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Coronary Disease| Muscle Pain|Heart Rate

Posted Nov 09 2008 10:09pm

Sunday, November 09, 2008

There is increasing evidence that increased heartrate may be an independent risk factor for cardiovascular morbidity and mortality both in patients with ischaemic heart disease and in the general population. Elevated heartrate in coronary artery disease is a major determinant of oxygen consumption and appears to evoke most episodes of ischaemia. Increased resting heartrate may also contribute to the development of atherosclerosis, facilitate plaque destabilisation and initiate arrhythmias, leading to acute coronary events and sudden death. Reducing heartrate is a central aim in the treatment of stable angina pectoris; this therapeutic approach may have an essential role in lowering the incidence of cardiovascular morbidity and mortality in patients with pre-existing ischaemic heart disease. However, this heartrate hypothesis has not thus far been proven. Evidence suggests that the use of heartrate -lowering drugs may have a beneficial effect; however, most treatments for angina have additional negative inotropic effects on the heart. This hypothesis can now be tested following the recent development of selective heartrate drugs. 

There is increasing evidence that increased heartrate may be an independent risk factor for cardiovascular morbidity and mortality both in patients with ischaemic heart disease and in the general population. Elevated heartrate in coronary artery disease is a major determinant of oxygen consumption and appears to evoke most episodes of ischaemia. Increased resting heartrate may also contribute to the development of atherosclerosis, facilitate plaque destabilisation and initiate arrhythmias, leading to acute coronary events and sudden death. Reducing heartrate is a central aim in the treatment of stable angina pectoris; this therapeutic approach may have an essential role in lowering the incidence of cardiovascular morbidity and mortality in patients with pre-existing ischaemic heart disease. However, this heartrate hypothesis has not thus far been proven. Evidence suggests that the use of heartrate -lowering drugs may have a beneficial effect; however, most treatments for angina have additional negative inotropic effects on the heart. This hypothesis can now be tested following the recent development of selective heartrate drugs.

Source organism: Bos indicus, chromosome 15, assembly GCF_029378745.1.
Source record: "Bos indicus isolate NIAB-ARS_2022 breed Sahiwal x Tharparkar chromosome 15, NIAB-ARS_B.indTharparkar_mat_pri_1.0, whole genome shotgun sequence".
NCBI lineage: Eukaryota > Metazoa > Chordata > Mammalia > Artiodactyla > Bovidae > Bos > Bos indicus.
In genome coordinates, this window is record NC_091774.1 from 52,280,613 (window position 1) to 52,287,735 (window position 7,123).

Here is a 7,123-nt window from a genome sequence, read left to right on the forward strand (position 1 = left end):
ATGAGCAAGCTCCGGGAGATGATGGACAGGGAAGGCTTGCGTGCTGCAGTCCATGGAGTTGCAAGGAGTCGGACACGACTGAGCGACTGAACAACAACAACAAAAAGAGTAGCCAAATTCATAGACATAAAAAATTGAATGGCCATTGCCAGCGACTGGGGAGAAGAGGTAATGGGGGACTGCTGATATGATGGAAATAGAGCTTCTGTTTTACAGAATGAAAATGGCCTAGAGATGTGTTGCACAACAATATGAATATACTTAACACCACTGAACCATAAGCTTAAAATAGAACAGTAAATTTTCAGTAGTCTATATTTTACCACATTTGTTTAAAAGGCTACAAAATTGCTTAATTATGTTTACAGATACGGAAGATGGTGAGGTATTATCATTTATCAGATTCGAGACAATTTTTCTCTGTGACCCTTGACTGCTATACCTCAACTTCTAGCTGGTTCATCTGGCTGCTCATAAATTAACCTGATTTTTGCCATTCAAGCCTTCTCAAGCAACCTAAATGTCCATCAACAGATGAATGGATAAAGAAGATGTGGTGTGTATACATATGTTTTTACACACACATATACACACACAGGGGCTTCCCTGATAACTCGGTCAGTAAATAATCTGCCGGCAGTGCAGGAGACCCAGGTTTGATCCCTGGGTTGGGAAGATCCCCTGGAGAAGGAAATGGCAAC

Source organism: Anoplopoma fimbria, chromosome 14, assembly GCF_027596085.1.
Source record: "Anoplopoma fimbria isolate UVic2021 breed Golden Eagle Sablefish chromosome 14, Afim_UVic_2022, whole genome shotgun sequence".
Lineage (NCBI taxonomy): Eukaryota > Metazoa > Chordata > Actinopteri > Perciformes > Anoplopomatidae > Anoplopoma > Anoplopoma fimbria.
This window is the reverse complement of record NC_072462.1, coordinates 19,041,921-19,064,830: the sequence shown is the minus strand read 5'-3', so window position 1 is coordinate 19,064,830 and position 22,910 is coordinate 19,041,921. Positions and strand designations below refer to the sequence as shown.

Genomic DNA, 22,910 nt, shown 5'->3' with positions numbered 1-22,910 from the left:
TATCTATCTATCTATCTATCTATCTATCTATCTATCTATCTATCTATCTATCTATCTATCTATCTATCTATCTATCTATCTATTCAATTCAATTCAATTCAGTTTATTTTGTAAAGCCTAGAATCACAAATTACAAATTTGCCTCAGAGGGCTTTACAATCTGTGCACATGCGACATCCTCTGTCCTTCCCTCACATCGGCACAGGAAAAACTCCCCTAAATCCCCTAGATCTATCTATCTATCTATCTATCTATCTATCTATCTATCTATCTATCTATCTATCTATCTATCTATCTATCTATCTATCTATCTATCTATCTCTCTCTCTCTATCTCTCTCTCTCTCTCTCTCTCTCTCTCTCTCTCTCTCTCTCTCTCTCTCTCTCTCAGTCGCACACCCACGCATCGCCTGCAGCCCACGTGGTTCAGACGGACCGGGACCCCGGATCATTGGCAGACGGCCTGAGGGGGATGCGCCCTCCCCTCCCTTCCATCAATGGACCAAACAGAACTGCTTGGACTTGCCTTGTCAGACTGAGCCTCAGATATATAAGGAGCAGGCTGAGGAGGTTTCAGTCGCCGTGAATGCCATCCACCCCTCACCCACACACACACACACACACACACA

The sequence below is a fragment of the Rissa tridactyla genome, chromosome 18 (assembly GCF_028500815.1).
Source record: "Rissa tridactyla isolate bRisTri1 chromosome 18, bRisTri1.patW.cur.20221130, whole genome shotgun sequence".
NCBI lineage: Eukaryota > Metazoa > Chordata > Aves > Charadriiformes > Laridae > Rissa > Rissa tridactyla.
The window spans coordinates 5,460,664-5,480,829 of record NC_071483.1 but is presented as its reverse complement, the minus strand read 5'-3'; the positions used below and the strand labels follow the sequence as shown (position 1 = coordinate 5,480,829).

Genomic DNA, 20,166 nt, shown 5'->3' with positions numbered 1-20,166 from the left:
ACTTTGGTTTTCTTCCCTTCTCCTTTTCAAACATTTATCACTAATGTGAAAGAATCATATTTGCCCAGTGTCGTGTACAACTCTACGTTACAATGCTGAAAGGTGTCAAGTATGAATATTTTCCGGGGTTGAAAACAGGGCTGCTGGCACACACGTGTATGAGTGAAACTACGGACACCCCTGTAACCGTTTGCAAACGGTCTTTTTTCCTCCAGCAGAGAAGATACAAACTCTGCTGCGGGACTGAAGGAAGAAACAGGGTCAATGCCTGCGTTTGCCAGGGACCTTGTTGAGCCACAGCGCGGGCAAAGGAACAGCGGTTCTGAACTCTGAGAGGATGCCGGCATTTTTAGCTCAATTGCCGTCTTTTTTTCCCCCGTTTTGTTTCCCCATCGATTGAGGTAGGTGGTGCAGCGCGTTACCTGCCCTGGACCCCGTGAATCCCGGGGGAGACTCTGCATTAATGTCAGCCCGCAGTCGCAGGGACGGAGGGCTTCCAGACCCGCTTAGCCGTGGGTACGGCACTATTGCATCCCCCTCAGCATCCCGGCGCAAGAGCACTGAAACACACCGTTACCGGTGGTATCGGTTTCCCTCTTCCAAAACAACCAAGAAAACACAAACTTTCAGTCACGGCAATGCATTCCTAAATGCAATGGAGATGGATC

Increased heart rate may be considered as a true risk factor for atherosclerosis. Increased heart rate favours the occurrence of injury to the arterial wall, which may perturb intracellular junctions, increase permeability of the endothelial cells, and favour atherogenesis.   Resting heart rate is an indicator of risk for cardiovascular mortality.   Patients with chronic heart failure or following acute myocardial infarction, a reduction of 1 beat/min was associated with a 2% reduction in death.   Overall, cumulative data from several studies suggest that resting heart rate greater than 80 beats/min significantly increases risk of cardiovascular morbidity and mortality. Patients with a heart rate of at least 80 beats/min were almost twice as likely to suffer cardiovascular mortality as those with a lower heart rate.(Hall AS. Palmer S. Theheartratehypothesis: ready to be tested.   Heart. 94(5):561-5, 2008)

Patients with nerve related muscle pain tend to have higher heart rates.  eToims have been shown to lower heart rate in such patients from a combined ability to lower the sympathetic discharge as well as from effects of vagal stimulation without pharmaceutical means. (Chu J, Schwartz  I: eToims Twitch Relief Method in Chronic Refractory Myofascial Pain (CRMP). Electromyogr Clin Neurophysiol 48: 311-320, 2008)

 

www.stopmusclepain.com

 

eToims, muscle pain

 

coronary disease, eToims, Heart rate, muscle pain, pain
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